Language Law vs. Ukraine’s Constitution


On 31 July Ukraine’s Parliamentary Speaker Volodymyr Lytvyn changed his stand, taken only 3 weeks earlier, and signed the highly contentious Kivalov-Kolesnichenko language bill which under the guise of protecting “regional languages” significantly increases the role of the Russian language.  The concerns from civic and religious organizations about this law are well-summarized in a statement from the Association of Jewish Organizations and Communities of Ukraine [VAAD]: “The draft law poses a threat to Ukrainian society since it disregards the State status of the Ukrainian language, does not protect minority languages at risk and arouses dissent and tension in Ukrainian society”.

What Lytvyn’s motives are can only be guessed since on 4 July, following a blitzkrieg and highly irregular “vote” in parliament during his absence, he handed in his resignation.  Certainly one of the reasons for parliament being recalled on Monday was the issue of Lytvyn’s post as Speaker. This followed truly record-breaking speed from MPs from the ruling majority who on 9 July submitted a constitutional submission and from the Constitutional Court which by 11 July had produced a judgment making it considerably easier to replace Lytvyn with a more cooperative Speaker.  

There is now only one step remaining –  the President’s signature.  Viktor Yanukovych has on many occasions promised to make Russian a second State language and at first glance it seems most improbable that he will use his power of veto. 

On the other hand, the civic partnership New Citizen has received a categorical response from Marina Stavniychuk, Adviser to the President on Constitutional Modernization. She states in her letter that the draft law was adopted on 3 July 2012 with serious infringements of the Verkhovna Rada Regulations, and that a considerable number of the provisions do not comply with Ukraine’s Constitution and international documents including the European Charter of Regional and Minority Languages, as well as a Constitutional Court Judgment from 14 December 1999.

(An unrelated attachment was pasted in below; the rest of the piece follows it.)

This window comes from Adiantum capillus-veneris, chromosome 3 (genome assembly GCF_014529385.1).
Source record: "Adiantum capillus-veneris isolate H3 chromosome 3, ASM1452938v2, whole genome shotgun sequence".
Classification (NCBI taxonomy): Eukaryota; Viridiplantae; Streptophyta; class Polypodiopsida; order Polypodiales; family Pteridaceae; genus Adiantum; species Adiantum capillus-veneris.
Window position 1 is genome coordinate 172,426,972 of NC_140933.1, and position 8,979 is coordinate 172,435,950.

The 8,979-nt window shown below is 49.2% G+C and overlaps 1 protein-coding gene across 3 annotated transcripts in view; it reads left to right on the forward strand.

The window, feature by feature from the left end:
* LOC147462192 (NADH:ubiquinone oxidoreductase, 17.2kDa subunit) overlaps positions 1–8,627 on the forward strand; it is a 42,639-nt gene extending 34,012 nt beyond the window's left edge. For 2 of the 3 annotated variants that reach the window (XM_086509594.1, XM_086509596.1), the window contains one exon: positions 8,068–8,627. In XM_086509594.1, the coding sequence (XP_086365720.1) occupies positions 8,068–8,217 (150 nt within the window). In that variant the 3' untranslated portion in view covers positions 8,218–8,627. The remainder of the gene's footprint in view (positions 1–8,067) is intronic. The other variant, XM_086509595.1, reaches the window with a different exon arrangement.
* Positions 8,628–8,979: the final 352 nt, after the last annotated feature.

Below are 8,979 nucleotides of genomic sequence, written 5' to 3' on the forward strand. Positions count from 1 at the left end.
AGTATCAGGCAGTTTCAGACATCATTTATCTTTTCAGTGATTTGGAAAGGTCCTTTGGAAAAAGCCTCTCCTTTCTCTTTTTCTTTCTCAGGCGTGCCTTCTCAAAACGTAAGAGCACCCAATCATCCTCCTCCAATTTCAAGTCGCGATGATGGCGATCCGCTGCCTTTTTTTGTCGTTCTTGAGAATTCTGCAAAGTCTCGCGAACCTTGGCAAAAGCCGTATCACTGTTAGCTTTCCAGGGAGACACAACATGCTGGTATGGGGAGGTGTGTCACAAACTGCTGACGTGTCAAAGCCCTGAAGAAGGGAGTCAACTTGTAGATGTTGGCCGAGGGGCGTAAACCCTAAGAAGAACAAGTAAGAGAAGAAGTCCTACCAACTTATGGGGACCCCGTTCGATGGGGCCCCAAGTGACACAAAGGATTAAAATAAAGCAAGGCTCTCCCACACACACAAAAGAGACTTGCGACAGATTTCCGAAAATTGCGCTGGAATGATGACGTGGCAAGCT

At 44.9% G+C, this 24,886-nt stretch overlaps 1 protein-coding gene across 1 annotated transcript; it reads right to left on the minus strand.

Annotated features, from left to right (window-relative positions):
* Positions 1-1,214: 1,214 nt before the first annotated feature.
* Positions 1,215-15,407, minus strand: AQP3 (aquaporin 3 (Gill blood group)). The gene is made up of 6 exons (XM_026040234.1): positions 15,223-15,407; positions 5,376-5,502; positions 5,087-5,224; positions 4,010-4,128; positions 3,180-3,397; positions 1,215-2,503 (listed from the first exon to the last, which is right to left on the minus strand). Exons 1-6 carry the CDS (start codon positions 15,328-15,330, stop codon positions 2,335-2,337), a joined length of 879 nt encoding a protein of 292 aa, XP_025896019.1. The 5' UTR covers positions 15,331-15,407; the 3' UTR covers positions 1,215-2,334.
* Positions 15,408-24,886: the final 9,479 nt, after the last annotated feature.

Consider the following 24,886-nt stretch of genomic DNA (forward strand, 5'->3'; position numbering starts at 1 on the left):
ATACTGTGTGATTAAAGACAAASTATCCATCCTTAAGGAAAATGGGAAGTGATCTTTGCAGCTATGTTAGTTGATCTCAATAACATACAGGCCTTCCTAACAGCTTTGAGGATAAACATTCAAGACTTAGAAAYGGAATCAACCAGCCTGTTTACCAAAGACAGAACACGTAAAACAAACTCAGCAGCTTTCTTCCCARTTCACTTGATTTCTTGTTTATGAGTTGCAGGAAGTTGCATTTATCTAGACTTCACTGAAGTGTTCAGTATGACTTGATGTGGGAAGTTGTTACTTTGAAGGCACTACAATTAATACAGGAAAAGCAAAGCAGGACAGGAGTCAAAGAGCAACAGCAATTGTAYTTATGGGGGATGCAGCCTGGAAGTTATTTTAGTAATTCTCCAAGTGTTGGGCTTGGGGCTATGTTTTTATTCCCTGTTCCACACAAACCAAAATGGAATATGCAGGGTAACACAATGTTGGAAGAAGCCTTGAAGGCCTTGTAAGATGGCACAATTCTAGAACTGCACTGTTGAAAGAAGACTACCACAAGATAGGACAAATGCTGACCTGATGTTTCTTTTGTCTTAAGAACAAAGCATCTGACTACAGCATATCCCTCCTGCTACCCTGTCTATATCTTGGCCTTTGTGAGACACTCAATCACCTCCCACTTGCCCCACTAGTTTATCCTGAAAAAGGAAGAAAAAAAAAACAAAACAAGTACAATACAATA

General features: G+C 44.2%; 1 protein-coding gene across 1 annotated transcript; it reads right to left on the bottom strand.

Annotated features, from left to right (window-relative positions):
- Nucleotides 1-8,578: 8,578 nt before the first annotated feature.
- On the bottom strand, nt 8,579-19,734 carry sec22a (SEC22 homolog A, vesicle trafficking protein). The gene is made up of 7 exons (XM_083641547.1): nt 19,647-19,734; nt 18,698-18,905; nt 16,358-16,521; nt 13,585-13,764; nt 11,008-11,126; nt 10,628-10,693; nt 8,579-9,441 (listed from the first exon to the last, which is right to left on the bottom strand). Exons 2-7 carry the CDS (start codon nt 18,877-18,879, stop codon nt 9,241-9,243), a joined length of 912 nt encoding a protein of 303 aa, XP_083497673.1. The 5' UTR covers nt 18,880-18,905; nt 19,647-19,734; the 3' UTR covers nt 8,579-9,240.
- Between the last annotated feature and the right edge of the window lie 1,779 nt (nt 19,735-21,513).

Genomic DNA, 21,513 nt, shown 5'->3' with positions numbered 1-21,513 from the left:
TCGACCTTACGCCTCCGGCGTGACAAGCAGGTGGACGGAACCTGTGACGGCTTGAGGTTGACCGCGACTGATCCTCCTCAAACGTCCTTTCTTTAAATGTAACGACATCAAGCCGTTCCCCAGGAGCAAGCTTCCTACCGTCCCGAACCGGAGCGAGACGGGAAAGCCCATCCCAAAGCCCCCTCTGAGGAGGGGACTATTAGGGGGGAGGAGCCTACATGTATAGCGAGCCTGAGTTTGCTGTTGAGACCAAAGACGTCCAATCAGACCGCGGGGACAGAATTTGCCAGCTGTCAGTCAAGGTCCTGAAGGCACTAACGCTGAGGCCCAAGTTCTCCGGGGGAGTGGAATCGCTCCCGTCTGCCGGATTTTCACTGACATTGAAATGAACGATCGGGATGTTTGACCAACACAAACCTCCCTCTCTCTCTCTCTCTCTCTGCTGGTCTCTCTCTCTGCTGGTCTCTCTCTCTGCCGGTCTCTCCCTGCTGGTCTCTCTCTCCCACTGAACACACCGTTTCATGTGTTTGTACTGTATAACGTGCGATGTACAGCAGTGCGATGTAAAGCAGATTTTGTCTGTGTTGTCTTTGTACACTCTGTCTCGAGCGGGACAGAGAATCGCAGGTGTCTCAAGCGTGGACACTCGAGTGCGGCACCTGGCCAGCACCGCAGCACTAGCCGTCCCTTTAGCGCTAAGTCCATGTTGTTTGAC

The situation has now gone far beyond the standard pre-election hyping of the “language issue” which in all public opinion polls is actually given a very low place in people’s list of concerns.  The stakes are high both because of the divisive nature of the law, and due to the flagrant violations of legislative procedure and economy with the truth regarding the law itself, as well as democratic principles of public consultation.

            The bill’s authors – Party of the Regions MPs Vadim Kolesnichenko and Serhiy Kivalov, as well as their party colleagues, continue to assert that the law is in keeping with the European Charter on Regional and Minority Languages and has received a favourable Council of Europe’s Venice Commission assessment.  The latter’s criticism of the bill is admittedly only in English but it is likely the authors are aware of its actual substance and simply assume that the public are not.  Nor does public clarification help as we saw last week when Knut Vollebaek, the OSCE High Commissioner on National Minorities followed up a visit to Ukraine with a public statement calling the situation around the new language law “deeply divisive” and urging the authorities to engage in dialogue.